What’s the Best Basil for Bruschetta? (ANSWERED)

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What’s the Best Basil for Bruschetta

Bruschetta is an Italian classic loved by millions of people around the world. It is commonly served as a side dish, appetizer, or as a delicious alternative to snack foods. 

There are endless variations of bruschetta served globally. Still, the most traditional form is the most popular. Slices of baguette are toasted, brushed with garlic-infused olive oil, topped with a mixture of diced tomatoes and basil served hot off the fire.  

With so few ingredients used, each must give its best to create a dish that is more than the sum of its parts. Of course, the bread and tomatoes should be the freshest available in your area, and most people have their preferred garlic variety and olive oil. That only leaves the basil to be chosen. 

In this guide, we will: 

  • Help you decide on the best basil for making bruschetta.
  • Offer some alternative for basil on bruschetta.
  • Discuss the pros and cons of using fresh vs. dried basil on bruschetta.

So What’s the Best Basil for Bruschetta?

What’s the Best Basil for Bruschetta is a difficult question to answer. There are over 150 forms of culinary basil available. Each has its particular flavor profile. 

Of even greater variety is people’s palates. Any dish will taste slightly different to each person, and to further complicate the issue, each individual has their preferences. 

You are more than welcome to use spicy Purple or Holy Basil on bruschetta if that suits your taste, but if cooking for other people, you might be better advised to stay with more classic varieties like:

  1. Sweet.
  2. Italian Large Leaf.
  3. Genovese.
  4. Lemon.

1. Sweet Basil

sweet basil for bruschetta

Sweet Basil is the most popular variety in the United States for some excellent reasons. Its light licorice flavor and gentle clove fragrance enhance almost any type of dish. When used on bruschetta, Sweet Basil highlights the tomato’s natural sweetness and softens pungent garlic’s edges. 

2. Italian Large Leaf

Italian large leaf basil for bruschetta

Italian Large Leaf is the most classic basil available. It has a sweet, mild flavor making it a joy to work with as it rarely becomes overpowering. Whether you choose to shred, grind or use it whole, Italian Large Leaf makes delicious bruschetta.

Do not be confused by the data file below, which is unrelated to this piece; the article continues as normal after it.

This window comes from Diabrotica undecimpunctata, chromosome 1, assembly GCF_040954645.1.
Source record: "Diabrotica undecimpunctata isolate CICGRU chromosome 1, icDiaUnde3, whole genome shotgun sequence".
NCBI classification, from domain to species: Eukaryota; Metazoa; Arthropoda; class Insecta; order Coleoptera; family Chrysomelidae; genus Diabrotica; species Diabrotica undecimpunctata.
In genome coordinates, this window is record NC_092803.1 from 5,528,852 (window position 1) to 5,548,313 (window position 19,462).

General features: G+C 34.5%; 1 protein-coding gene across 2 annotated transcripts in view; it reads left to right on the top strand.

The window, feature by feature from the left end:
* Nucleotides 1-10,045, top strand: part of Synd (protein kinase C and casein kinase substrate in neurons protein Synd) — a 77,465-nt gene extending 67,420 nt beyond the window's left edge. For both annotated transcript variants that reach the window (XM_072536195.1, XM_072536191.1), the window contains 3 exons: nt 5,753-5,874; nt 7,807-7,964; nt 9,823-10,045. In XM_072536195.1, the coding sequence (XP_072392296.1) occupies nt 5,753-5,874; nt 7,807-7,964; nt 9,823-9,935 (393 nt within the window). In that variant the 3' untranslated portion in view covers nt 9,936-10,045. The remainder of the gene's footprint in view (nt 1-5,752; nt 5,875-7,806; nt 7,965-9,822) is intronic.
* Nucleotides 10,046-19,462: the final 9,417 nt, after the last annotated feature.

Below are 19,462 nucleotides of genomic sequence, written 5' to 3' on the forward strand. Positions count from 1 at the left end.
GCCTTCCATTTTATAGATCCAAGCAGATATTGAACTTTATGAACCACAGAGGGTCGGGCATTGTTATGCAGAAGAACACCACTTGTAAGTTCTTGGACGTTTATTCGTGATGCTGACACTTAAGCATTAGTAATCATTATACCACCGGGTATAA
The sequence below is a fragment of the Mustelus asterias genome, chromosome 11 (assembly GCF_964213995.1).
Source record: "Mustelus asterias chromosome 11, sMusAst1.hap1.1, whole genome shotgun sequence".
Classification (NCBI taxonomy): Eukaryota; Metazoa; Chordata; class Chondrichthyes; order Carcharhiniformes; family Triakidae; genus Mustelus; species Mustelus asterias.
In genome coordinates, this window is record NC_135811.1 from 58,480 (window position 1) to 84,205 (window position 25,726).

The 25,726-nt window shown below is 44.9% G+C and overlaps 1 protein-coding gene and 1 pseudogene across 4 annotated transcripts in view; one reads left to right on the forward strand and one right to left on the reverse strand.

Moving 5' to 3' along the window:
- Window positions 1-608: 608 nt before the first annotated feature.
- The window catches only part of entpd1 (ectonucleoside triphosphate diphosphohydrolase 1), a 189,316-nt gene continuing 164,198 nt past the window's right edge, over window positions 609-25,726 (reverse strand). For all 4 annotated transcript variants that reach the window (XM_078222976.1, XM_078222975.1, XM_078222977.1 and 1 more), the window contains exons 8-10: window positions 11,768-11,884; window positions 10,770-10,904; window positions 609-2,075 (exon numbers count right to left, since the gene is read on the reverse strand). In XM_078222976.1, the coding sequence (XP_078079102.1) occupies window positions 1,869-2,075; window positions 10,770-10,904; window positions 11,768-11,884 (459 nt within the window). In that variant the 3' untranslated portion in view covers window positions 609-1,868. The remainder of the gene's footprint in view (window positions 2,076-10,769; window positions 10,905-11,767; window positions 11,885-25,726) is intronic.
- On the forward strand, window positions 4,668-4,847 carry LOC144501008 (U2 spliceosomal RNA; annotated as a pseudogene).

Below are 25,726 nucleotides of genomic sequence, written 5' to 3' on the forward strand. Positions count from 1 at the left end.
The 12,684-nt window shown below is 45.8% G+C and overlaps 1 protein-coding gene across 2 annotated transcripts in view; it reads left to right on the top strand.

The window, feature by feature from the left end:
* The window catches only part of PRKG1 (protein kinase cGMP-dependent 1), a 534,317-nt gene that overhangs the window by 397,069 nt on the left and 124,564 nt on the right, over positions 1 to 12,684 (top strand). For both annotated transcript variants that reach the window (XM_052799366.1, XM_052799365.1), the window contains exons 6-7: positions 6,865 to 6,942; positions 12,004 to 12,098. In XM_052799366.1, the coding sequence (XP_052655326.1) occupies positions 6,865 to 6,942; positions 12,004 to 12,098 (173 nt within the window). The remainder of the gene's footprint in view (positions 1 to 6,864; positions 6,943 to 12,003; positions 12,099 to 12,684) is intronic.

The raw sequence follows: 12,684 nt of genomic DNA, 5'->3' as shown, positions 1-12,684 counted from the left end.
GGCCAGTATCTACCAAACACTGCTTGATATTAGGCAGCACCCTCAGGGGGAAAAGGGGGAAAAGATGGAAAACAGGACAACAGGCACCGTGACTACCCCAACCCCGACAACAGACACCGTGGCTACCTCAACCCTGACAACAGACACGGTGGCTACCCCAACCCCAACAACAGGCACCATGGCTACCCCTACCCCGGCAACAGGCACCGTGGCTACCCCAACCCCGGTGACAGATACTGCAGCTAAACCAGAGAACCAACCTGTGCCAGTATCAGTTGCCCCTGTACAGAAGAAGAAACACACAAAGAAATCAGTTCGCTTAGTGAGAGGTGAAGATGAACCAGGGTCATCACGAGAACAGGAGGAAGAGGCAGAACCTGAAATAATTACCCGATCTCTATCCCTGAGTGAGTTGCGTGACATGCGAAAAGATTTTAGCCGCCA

3. Genovese

Genovese basil for bruschetta

Genovese is an Italian heirloom type with an anise flavor and sweet clove fragrance that is slightly stronger than Sweet Basil but not exceptionally so. Genovese basil is one of the best options available for traditional bruschetta recipes and has the advantage of very flat leaves that can be used as bedding for other bruschetta toppings.  

4. Lemon

lemon basil for bruschetta

Lemon Basil is an Indonesian variety that has gained popularity in Italian cuisine over the last few decades. As you might expect, it has a lemony scent and sweet-tart flavor that seems to make other ingredients a little more lively. It is akin to a citrus spritz that also adds crunch. 

What can I use instead of basil in bruschetta?

If you use anything other than basil, it won’t be a traditional Italian bruschetta. But that doesn’t mean it won’t be bruschetta. Bruschetta has become more of a technique or style than a specific dish. There are even dessert bruschetta recipes, and a variety of herbs and greens are now regularly used in place of basil in bruschetta. 

Greens that can replace basil in bruschetta:

  • Watercress
  • Spinach
  • Seaweed
  • Baby Kale
  • Arugula

Herbs that can be used instead of basil in bruschetta:

  • Tarragon
  • Sage
  • Parsley
  • Mint
  • Cilantro

Can you substitute dried basil for fresh basil in bruschetta?

dried basil for bruschetta

Dried basil can definitely be substituted for fresh basil in bruschetta. There are few things to keep in mind, though. Dried basil has a more pungent smell and taste than fresh. It will take about a third less dried basil than you would use fresh basil to deliver the same taste. 

It would be best to remember that dried basil has a texture very different from fresh leaves. If not mixed well and allowed to rehydrate sufficiently, it can leave a gritty feeling in the mouth. Allow dried basil to sit with wetter ingredients for a few minutes before heating and serving.